the time of this study, Douglas-fir trees were 15 years old, and alders were either 10 or 15 years old. Because the age of the red alder trees varied among treatments, the proportion of trees in the stand that were red alder did not accurately reflect a comparable measure of the competitive pressure exerted on Douglas-fir trees by red alder.

Description. Red alder is the largest species of alder in North America and one of the largest in the world, reaching heights of 20 to 30 m (66 to 98 ft). The official tallest red alder () stands 32 m ( ft) tall in Clatsop County, Oregon (US). The name derives from the bright rusty red color that develops in bruised or scraped bark.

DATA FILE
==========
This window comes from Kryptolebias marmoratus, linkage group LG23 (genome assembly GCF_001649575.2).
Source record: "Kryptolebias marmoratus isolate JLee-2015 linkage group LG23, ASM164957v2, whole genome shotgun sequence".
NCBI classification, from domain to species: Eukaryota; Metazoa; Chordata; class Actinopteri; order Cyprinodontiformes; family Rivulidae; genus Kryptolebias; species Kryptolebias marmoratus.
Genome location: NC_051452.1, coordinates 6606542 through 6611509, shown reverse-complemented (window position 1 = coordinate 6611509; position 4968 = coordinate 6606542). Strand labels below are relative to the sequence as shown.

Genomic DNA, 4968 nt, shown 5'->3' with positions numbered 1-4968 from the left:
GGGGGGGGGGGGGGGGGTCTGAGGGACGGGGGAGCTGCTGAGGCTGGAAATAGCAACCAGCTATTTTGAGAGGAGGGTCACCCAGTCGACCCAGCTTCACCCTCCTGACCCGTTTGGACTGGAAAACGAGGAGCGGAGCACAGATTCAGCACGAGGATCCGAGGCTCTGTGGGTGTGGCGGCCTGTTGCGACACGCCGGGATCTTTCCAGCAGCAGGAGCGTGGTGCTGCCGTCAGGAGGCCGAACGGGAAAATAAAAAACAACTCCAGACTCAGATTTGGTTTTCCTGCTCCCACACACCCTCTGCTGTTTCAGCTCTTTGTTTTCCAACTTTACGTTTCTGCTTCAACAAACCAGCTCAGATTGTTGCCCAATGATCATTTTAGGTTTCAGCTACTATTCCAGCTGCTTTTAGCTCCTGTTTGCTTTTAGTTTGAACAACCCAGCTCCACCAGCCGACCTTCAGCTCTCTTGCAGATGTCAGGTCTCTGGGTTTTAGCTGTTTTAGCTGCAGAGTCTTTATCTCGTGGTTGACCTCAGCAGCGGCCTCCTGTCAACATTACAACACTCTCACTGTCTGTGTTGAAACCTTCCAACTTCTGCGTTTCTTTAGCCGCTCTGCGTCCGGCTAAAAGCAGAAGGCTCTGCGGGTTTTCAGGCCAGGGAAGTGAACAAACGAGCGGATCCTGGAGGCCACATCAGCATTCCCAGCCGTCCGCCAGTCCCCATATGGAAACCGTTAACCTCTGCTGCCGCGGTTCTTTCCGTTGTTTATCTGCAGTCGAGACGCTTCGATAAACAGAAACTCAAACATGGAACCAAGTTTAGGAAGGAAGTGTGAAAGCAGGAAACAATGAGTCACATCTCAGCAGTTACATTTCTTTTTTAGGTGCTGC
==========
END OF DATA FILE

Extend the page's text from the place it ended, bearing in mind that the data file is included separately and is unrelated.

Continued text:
Seedlings of red alder However; it is not known how these differences in seedling responses will affect competitive interactions over the lifetimes of large trees in ecosystems.

and W. Ferrell. Photosynthesis and growth of Douglas-fir seedlings when grown in different environments. Canadian Journal of Botany   We conducted a two-year study to assess the aboveground interactions between Douglas-fir (Pseudotsuga menziesii), grand fir (Abies grandis) and noble fir (Abies procera) seedlings planted in closely spaced (stems 10 cm apart) conspecific and heterospecific pairs.

Paired seedling growth also was compared to seedlings planted with no neighbor. These early seral red alder communities suppress competing conifers, but after about 25 years, conifers equal red alder height and begin to overtop them.